A divorce can have several unexpected consequences on your life. Your credit score is one of them.
Couples focusing on new living arrangements and asset division often neglect their credit scores. Yet, people need good credit most during these times. The divorce itself has no impact on your credit; Mastercard does not care about your marital status. However, taking the wrong actions during a divorce can cause a credit score to suffer.
How Does Divorce Affect Credit Score?
- A married couple undoubtedly has joint debts. During a divorce, it can be easy to forget about that car payment for the vehicle driven by your spouse and usually paid for by him or her, even if your name is on the loan.
- Usually, the court decides which person is responsible for what payment. That sounds nice, but the creditor does not care that your ex-spouse is legally responsible for a credit card debt. It wants its money, and as a co-owner of the card, it will be looking to you for reimbursement. You must understand, non-payment on a joint account can impact your credit score, judge’s decision notwithstanding. Be aware of which cards are in whose name – joint or individual.
- Keep close track of your credit reports and notice any purchases or non-payment of which you were unaware, but which will affect your credit rating.
Should You Close a Joint Credit Card Account?
During a marriage, couples open a joint credit card to give both equal access to credit. Following a divorce, however, both parties are still responsible for making payments, even if the other party did not make or authorize the purchase. And if a former partner declares bankruptcy, you become responsible for the debt. Note, however, that canceling a card and lowering the amount of available credit can lower your credit score. Perhaps opening one in your name only is a practical alternative.
How to Protect Your Credit During A Divorce
The ideal solution is for you and your spouse to pay off all joint debts before the divorce and maintain individual accounts. Even a large debt, such as a mortgage, can be refinanced in the name of one of the spouses only. Selling the assets and using the proceeds of the sale to settle other joint debts is another possibility with joint loans (such as mortgages and auto loans).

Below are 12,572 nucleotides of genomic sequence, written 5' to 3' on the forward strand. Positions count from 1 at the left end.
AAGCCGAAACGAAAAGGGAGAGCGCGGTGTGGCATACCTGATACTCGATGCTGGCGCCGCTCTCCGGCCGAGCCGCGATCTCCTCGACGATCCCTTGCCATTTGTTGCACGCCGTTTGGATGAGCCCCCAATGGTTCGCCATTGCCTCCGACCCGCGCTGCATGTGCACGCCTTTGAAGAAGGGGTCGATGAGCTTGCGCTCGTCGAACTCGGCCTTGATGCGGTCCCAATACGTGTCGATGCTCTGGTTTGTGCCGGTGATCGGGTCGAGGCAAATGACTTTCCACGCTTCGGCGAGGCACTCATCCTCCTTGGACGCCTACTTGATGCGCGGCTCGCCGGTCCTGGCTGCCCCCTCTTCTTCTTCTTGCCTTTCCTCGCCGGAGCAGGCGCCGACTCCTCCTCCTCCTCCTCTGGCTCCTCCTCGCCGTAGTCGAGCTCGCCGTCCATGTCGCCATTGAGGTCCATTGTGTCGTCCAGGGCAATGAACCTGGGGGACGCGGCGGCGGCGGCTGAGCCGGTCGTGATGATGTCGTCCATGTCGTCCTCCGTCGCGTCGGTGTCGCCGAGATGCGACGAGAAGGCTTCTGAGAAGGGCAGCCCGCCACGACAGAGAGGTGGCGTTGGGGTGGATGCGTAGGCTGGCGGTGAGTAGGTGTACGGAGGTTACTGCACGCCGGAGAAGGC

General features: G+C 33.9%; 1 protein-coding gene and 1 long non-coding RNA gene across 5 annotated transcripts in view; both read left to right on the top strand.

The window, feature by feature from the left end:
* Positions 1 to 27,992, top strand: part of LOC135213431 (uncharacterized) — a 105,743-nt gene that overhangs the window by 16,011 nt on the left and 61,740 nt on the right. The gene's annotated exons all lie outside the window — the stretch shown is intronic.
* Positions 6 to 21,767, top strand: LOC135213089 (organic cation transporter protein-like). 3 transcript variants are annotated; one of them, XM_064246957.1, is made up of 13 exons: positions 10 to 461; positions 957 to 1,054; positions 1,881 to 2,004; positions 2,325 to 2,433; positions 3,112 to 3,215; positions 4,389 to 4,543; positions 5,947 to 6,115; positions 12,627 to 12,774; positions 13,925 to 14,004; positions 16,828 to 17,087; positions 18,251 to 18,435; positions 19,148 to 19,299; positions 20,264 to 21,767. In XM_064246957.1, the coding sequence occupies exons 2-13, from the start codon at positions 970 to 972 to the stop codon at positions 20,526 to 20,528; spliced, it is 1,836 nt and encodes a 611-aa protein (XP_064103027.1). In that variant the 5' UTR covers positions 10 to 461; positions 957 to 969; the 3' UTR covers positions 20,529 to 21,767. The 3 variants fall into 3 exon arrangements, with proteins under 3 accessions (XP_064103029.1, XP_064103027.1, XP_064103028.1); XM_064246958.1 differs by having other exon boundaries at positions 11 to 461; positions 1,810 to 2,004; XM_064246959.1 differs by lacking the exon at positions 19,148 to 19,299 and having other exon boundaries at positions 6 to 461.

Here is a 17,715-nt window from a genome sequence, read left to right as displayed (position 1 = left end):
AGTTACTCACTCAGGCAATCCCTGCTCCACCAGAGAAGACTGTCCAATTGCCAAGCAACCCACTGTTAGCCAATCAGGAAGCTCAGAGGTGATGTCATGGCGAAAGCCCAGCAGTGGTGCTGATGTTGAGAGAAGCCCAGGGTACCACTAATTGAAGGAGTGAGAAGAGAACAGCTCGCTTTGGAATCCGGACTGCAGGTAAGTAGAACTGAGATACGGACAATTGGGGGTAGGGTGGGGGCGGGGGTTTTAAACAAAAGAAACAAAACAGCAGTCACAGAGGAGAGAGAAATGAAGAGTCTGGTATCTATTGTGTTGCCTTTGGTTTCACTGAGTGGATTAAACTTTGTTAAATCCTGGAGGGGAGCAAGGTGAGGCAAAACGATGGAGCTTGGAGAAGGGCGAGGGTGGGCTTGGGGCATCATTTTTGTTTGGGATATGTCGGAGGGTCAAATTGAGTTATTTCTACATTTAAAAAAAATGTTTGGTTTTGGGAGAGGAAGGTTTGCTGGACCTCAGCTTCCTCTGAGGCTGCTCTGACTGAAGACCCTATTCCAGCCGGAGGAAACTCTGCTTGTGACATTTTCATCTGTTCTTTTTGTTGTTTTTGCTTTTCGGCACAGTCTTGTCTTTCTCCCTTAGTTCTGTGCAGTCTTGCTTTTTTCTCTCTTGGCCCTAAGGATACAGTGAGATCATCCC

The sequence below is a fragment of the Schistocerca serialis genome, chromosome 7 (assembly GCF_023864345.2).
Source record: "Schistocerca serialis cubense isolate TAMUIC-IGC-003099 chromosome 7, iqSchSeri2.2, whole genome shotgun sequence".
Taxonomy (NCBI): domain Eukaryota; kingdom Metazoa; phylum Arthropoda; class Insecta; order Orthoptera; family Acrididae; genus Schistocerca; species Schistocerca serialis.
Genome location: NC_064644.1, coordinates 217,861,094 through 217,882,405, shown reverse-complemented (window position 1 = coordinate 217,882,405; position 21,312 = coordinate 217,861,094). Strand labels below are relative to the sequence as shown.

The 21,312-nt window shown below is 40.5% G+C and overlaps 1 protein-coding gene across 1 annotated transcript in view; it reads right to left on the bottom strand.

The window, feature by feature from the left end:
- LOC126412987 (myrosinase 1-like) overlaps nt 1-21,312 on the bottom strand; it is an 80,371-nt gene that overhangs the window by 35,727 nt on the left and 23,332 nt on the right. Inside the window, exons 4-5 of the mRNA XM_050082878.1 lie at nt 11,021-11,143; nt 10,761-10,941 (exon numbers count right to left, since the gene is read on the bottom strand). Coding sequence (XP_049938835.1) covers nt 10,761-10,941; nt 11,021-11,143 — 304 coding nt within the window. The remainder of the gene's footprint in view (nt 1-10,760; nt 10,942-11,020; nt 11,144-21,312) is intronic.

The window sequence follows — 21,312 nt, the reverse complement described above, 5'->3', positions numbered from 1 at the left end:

The key is to make payments on time, even if your ex-spouse has the court-appointed responsibility. Credit companies expect payment. For your credit score, pay the minimum until the court or credit company resolves the matter.
Consider a Credit Freeze
Divorces can become nasty, and ex-spouses can turn spiteful. It is not unheard of for an angry divorcing spouse to take out credit in the former spouse’s name. To prevent this, apply a credit freeze to your credit report. This prevents anyone, including the spouse, from taking on new, additional credits because creditors will want to see a credit report before extending more credit.
For more information about freezing your credit, you can visit any of the following websites from the three credit agencies:
Even an amicable divorce will change your financial situation as you shift from two incomes to having your own, separate household to manage with less available money.
The first thing that is needed is a budget. A divorce attorney and/or an accountant can help you with a budget that may, at least temporarily, include a slightly lowered lifestyle – those weekly pedicures may have to go until your financial situation improves.
While a judge may order alimony payments, this is the time to update your resume and look for a job that pays you what you are worth. There are many professional resume companies that can highlight your accomplishments and help you get a well-paying job.
The legal process can get difficult, which is why we always recommend that you seek the assistance of counsel; or at least have a consultation. Schedule a consultation with one of our attorneys today to review the issues of your case, the legal options you may have, and certain rights that pertain to your unique situation.
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